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CHAPTER SUMMARY AND CENTRAL ILLUSTRATION

Chapter Summary

This chapter examines our present understanding of anatomical, cellular, ionic, and molecular mechanisms responsible for cardiac arrhythmias (see Fuster and Hurst’s Central Illustration). The anatomical basis of cardiac arrhythmia is first discussed, with focus on the spatial relationships of cardiac and neighborhood structures when maneuvering catheters in and around the heart. The generation and maintenance of cardiac arrhythmias and conduction disturbances depend on the interactions of various genetic, molecular, fixed, and dynamic factors. Recent years have witnessed important advances in our understanding of the structural, molecular, and electrophysiologic mechanisms, fueled by innovative research into the genetic basis and predisposition for electrical dysfunction of the heart. These advances notwithstanding, our appreciation of the basis for many rhythm disturbances is still incomplete. While it is not possible to comprehensively review all important literature in this book chapter, we tried to examine new insights obtained from recent studies and put them into historical perspective whenever possible.

eFig 34-01 Chapter 34: Electrophysiologic Anatomy, Mechanisms of Arrhythmias and Conduction Disturbances, and Genetics

INTRODUCTION

Recent years have witnessed important advances in our understanding of the structural, molecular, and electrophysiologic mechanisms underlying the development of a variety of cardiac arrhythmias (Table 34–1) and conduction disturbances. Progress in our understanding of these phenomena has been fueled by innovative advances in our understanding of the genetic basis and predisposition for electrical dysfunction of the heart. These advances notwithstanding, our appreciation of the basis for many rhythm disturbances is incomplete. This chapter examines our present understanding of anatomical, cellular, ionic, and molecular mechanisms responsible for cardiac arrhythmias. The first section of the chapter describes the anatomical basis of cardiac arrhythmia and focuses on the spatial relationships of cardiac and neighborhood structures when maneuvering catheters in and around the heart. The second section describes the general mechanisms of cardiac arrhythmogenesis. The third section describes the genetic basis of cardiac arrhythmia. The generation and maintenance of cardiac arrhythmias depend on the interactions of genetic, molecular, fixed, and dynamic factors. While it is not possible to comprehensively review all important literature in this book chapter, we tried to examine new insights obtained from recent studies and put them into historical perspective whenever possible.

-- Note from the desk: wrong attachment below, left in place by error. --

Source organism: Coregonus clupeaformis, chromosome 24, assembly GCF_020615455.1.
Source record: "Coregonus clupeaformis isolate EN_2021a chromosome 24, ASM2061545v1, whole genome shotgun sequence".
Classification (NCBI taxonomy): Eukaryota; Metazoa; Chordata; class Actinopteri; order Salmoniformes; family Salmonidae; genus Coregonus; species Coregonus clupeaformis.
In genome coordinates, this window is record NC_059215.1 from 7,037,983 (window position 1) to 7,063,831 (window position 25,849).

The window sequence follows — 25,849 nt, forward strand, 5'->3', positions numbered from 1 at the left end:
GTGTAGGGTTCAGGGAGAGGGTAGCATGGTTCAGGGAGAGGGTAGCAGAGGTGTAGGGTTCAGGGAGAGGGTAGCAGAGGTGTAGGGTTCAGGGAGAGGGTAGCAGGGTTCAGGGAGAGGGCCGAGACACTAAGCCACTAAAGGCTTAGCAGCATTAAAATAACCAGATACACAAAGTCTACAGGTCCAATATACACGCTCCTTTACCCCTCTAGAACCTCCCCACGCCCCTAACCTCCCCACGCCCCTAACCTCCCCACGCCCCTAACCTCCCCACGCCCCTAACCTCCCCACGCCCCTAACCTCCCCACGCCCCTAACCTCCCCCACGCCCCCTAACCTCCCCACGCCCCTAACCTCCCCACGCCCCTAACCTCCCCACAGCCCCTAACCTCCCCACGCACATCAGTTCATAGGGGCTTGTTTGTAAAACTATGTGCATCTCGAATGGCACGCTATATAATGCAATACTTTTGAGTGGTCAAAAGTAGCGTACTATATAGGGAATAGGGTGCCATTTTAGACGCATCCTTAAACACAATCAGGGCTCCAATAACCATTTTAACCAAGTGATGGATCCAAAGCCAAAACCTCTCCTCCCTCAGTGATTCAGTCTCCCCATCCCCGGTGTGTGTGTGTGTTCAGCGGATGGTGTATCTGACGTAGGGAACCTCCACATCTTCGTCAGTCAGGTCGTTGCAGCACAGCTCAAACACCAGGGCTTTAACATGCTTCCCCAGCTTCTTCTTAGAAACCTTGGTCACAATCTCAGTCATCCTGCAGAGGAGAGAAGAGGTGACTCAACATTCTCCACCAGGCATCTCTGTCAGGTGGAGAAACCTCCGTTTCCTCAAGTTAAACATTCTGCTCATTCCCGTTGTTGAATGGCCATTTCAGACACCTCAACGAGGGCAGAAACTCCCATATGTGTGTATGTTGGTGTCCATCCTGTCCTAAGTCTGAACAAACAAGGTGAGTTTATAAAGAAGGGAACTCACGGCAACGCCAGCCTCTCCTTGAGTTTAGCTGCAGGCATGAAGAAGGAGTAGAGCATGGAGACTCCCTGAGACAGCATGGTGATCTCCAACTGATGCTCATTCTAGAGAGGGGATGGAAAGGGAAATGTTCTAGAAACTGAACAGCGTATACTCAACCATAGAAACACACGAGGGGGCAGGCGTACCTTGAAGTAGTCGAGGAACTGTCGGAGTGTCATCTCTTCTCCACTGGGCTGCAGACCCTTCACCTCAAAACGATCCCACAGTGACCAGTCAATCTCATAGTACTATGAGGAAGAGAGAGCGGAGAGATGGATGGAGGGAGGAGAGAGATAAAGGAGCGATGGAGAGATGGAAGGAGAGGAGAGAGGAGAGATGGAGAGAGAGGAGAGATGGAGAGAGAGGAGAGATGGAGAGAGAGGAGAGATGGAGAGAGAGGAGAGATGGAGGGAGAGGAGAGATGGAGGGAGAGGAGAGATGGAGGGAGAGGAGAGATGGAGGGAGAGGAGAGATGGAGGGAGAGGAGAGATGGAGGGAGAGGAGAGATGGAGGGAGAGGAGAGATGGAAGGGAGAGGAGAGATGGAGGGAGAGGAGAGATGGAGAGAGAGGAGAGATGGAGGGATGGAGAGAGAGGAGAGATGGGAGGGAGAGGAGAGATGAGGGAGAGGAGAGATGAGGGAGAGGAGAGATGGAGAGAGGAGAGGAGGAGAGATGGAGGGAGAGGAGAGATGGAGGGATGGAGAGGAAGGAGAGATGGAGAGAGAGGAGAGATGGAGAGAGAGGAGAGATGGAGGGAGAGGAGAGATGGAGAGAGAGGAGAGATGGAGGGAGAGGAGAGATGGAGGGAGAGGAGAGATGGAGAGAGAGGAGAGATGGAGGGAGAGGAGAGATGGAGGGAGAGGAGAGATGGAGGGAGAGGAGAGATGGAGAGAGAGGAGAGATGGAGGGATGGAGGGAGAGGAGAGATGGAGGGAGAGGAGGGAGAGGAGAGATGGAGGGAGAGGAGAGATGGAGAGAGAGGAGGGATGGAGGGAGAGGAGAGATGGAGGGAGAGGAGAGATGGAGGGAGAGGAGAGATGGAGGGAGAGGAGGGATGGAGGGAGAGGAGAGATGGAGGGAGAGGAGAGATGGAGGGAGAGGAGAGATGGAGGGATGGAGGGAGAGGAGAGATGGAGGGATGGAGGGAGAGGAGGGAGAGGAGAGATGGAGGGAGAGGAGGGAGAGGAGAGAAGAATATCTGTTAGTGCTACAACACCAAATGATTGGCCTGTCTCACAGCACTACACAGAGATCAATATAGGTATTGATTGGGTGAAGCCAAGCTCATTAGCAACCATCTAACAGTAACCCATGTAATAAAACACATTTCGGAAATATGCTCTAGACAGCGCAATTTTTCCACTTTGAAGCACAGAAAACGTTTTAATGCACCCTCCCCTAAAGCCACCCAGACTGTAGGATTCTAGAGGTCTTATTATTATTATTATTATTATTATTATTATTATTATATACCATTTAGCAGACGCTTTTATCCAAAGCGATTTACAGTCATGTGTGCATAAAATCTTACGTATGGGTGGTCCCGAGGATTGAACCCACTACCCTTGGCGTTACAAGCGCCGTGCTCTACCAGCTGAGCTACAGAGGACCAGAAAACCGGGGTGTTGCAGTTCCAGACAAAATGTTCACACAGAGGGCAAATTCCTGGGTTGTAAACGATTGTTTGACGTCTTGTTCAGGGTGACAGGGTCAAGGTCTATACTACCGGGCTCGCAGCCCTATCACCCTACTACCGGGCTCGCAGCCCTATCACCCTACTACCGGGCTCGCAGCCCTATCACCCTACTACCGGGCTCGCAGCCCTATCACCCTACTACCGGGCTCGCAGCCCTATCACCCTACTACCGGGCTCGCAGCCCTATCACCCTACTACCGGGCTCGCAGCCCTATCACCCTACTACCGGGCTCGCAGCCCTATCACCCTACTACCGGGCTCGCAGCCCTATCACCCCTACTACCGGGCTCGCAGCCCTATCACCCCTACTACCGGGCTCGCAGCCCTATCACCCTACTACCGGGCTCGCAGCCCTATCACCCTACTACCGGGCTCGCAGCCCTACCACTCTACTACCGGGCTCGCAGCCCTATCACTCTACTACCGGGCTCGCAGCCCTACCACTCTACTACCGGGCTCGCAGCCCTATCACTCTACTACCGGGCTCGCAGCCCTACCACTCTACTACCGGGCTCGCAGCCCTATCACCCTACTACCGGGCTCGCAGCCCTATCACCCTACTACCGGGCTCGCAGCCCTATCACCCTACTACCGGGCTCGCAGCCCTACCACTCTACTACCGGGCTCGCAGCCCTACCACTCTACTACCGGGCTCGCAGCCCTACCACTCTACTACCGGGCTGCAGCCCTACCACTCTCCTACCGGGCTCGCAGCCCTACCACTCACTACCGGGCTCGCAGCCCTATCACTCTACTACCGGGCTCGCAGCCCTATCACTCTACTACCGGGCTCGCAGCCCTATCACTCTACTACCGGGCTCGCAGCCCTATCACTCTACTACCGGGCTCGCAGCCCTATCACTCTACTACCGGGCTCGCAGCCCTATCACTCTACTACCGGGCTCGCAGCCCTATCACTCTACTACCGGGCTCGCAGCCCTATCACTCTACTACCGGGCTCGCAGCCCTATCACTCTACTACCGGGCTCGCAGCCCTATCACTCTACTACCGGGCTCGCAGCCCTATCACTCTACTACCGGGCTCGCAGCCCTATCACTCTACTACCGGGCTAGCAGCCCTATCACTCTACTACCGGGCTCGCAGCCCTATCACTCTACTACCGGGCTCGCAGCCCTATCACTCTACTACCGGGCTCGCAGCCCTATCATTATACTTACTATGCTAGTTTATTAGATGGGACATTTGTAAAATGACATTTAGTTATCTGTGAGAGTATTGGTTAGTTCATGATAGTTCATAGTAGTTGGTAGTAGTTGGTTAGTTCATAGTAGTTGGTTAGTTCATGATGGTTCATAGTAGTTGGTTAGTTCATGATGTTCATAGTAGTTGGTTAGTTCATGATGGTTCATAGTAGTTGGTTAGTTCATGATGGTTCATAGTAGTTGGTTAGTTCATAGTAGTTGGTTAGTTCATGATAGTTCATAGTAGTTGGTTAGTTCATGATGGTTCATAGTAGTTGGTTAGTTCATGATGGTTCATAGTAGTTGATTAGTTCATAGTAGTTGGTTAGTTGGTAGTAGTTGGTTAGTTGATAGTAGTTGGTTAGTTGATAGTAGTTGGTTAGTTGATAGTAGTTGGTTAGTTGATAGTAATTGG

TABLE 34–1.Characteristics and Presumed Mechanisms of Cardiac Arrhythmia

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